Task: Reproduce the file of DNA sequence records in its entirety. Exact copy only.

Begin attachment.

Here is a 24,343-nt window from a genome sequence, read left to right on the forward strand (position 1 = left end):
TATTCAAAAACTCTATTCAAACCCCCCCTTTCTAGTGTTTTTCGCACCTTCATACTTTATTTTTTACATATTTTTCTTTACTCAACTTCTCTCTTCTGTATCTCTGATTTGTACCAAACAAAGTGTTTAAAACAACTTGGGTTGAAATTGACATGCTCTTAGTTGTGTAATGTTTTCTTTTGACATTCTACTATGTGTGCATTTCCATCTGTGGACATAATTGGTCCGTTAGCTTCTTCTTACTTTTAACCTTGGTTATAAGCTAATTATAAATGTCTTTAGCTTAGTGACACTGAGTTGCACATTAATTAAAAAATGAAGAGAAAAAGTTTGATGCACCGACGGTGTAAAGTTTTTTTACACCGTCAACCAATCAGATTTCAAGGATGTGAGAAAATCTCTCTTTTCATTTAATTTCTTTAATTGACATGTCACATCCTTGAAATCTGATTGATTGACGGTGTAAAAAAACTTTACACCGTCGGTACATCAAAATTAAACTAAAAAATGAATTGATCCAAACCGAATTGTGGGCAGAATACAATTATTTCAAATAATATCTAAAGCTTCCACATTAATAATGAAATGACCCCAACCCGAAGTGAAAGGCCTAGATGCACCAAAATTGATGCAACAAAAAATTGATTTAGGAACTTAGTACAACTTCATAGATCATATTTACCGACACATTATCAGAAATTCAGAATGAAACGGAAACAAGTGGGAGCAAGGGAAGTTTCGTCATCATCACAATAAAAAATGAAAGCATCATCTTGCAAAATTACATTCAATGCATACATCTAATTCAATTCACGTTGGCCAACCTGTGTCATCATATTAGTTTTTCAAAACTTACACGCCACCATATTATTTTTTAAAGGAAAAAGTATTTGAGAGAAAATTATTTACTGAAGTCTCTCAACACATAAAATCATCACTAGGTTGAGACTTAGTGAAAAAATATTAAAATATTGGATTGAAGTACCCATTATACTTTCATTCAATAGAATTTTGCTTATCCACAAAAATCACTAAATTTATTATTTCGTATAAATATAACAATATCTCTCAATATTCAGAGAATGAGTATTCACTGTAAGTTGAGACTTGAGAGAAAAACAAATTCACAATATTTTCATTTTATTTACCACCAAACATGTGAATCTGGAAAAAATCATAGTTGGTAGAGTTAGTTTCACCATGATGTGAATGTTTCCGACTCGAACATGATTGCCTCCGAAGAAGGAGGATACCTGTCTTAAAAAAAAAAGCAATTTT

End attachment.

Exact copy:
Here is a 24,343-nt window from a genome sequence, read left to right on the forward strand (position 1 = left end):
TATTCAAAAACTCTATTCAAACCCCCCCTTTCTAGTGTTTTTCGCACCTTCATACTTTATTTTTTACATATTTTTCTTTACTCAACTTCTCTCTTCTGTATCTCTGATTTGTACCAAACAAAGTGTTTAAAACAACTTGGGTTGAAATTGACATGCTCTTAGTTGTGTAATGTTTTCTTTTGACATTCTACTATGTGTGCATTTCCATCTGTGGACATAATTGGTCCGTTAGCTTCTTCTTACTTTTAACCTTGGTTATAAGCTAATTATAAATGTCTTTAGCTTAGTGACACTGAGTTGCACATTAATTAAAAAATGAAGAGAAAAAGTTTGATGCACCGACGGTGTAAAGTTTTTTTACACCGTCAACCAATCAGATTTCAAGGATGTGAGAAAATCTCTCTTTTCATTTAATTTCTTTAATTGACATGTCACATCCTTGAAATCTGATTGATTGACGGTGTAAAAAAACTTTACACCGTCGGTACATCAAAATTAAACTAAAAAATGAATTGATCCAAACCGAATTGTGGGCAGAATACAATTATTTCAAATAATATCTAAAGCTTCCACATTAATAATGAAATGACCCCAACCCGAAGTGAAAGGCCTAGATGCACCAAAATTGATGCAACAAAAAATTGATTTAGGAACTTAGTACAACTTCATAGATCATATTTACCGACACATTATCAGAAATTCAGAATGAAACGGAAACAAGTGGGAGCAAGGGAAGTTTCGTCATCATCACAATAAAAAATGAAAGCATCATCTTGCAAAATTACATTCAATGCATACATCTAATTCAATTCACGTTGGCCAACCTGTGTCATCATATTAGTTTTTCAAAACTTACACGCCACCATATTATTTTTTAAAGGAAAAAGTATTTGAGAGAAAATTATTTACTGAAGTCTCTCAACACATAAAATCATCACTAGGTTGAGACTTAGTGAAAAAATATTAAAATATTGGATTGAAGTACCCATTATACTTTCATTCAATAGAATTTTGCTTATCCACAAAAATCACTAAATTTATTATTTCGTATAAATATAACAATATCTCTCAATATTCAGAGAATGAGTATTCACTGTAAGTTGAGACTTGAGAGAAAAACAAATTCACAATATTTTCATTTTATTTACCACCAAACATGTGAATCTGGAAAAAATCATAGTTGGTAGAGTTAGTTTCACCATGATGTGAATGTTTCCGACTCGAACATGATTGCCTCCGAAGAAGGAGGATACCTGTCTTAAAAAAAAAAGCAATTTT